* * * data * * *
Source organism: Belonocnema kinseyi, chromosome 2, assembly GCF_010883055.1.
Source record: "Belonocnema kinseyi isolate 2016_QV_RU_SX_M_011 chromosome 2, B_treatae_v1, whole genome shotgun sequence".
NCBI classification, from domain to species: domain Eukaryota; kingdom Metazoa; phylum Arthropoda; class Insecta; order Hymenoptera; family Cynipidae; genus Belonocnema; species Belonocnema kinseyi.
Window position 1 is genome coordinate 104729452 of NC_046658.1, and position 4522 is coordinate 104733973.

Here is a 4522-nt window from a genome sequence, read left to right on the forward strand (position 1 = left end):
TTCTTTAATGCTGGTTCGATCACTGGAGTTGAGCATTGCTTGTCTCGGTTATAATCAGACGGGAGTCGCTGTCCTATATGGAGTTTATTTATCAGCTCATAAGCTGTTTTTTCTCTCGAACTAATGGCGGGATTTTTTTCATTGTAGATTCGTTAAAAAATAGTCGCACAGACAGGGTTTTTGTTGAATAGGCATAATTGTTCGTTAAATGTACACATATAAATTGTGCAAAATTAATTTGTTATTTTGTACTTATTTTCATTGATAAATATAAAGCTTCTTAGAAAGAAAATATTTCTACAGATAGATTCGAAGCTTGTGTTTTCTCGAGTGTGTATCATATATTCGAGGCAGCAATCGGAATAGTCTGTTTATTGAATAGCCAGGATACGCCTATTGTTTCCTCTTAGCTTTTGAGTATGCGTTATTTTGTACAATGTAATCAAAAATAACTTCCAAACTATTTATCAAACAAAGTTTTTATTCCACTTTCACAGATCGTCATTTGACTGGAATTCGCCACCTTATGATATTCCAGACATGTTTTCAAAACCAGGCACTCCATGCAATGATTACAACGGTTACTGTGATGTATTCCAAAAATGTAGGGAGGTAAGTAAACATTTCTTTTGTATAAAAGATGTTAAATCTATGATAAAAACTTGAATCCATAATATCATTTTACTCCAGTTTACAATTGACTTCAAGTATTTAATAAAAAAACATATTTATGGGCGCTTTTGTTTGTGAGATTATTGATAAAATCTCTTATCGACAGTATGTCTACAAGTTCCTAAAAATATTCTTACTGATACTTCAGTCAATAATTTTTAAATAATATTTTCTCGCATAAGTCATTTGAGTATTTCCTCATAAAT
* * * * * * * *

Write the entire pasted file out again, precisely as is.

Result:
Source organism: Belonocnema kinseyi, chromosome 2, assembly GCF_010883055.1.
Source record: "Belonocnema kinseyi isolate 2016_QV_RU_SX_M_011 chromosome 2, B_treatae_v1, whole genome shotgun sequence".
NCBI classification, from domain to species: domain Eukaryota; kingdom Metazoa; phylum Arthropoda; class Insecta; order Hymenoptera; family Cynipidae; genus Belonocnema; species Belonocnema kinseyi.
Window position 1 is genome coordinate 104729452 of NC_046658.1, and position 4522 is coordinate 104733973.

Here is a 4522-nt window from a genome sequence, read left to right on the forward strand (position 1 = left end):
TTCTTTAATGCTGGTTCGATCACTGGAGTTGAGCATTGCTTGTCTCGGTTATAATCAGACGGGAGTCGCTGTCCTATATGGAGTTTATTTATCAGCTCATAAGCTGTTTTTTCTCTCGAACTAATGGCGGGATTTTTTTCATTGTAGATTCGTTAAAAAATAGTCGCACAGACAGGGTTTTTGTTGAATAGGCATAATTGTTCGTTAAATGTACACATATAAATTGTGCAAAATTAATTTGTTATTTTGTACTTATTTTCATTGATAAATATAAAGCTTCTTAGAAAGAAAATATTTCTACAGATAGATTCGAAGCTTGTGTTTTCTCGAGTGTGTATCATATATTCGAGGCAGCAATCGGAATAGTCTGTTTATTGAATAGCCAGGATACGCCTATTGTTTCCTCTTAGCTTTTGAGTATGCGTTATTTTGTACAATGTAATCAAAAATAACTTCCAAACTATTTATCAAACAAAGTTTTTATTCCACTTTCACAGATCGTCATTTGACTGGAATTCGCCACCTTATGATATTCCAGACATGTTTTCAAAACCAGGCACTCCATGCAATGATTACAACGGTTACTGTGATGTATTCCAAAAATGTAGGGAGGTAAGTAAACATTTCTTTTGTATAAAAGATGTTAAATCTATGATAAAAACTTGAATCCATAATATCATTTTACTCCAGTTTACAATTGACTTCAAGTATTTAATAAAAAAACATATTTATGGGCGCTTTTGTTTGTGAGATTATTGATAAAATCTCTTATCGACAGTATGTCTACAAGTTCCTAAAAATATTCTTACTGATACTTCAGTCAATAATTTTTAAATAATATTTTCTCGCATAAGTCATTTGAGTATTTCCTCATAAAT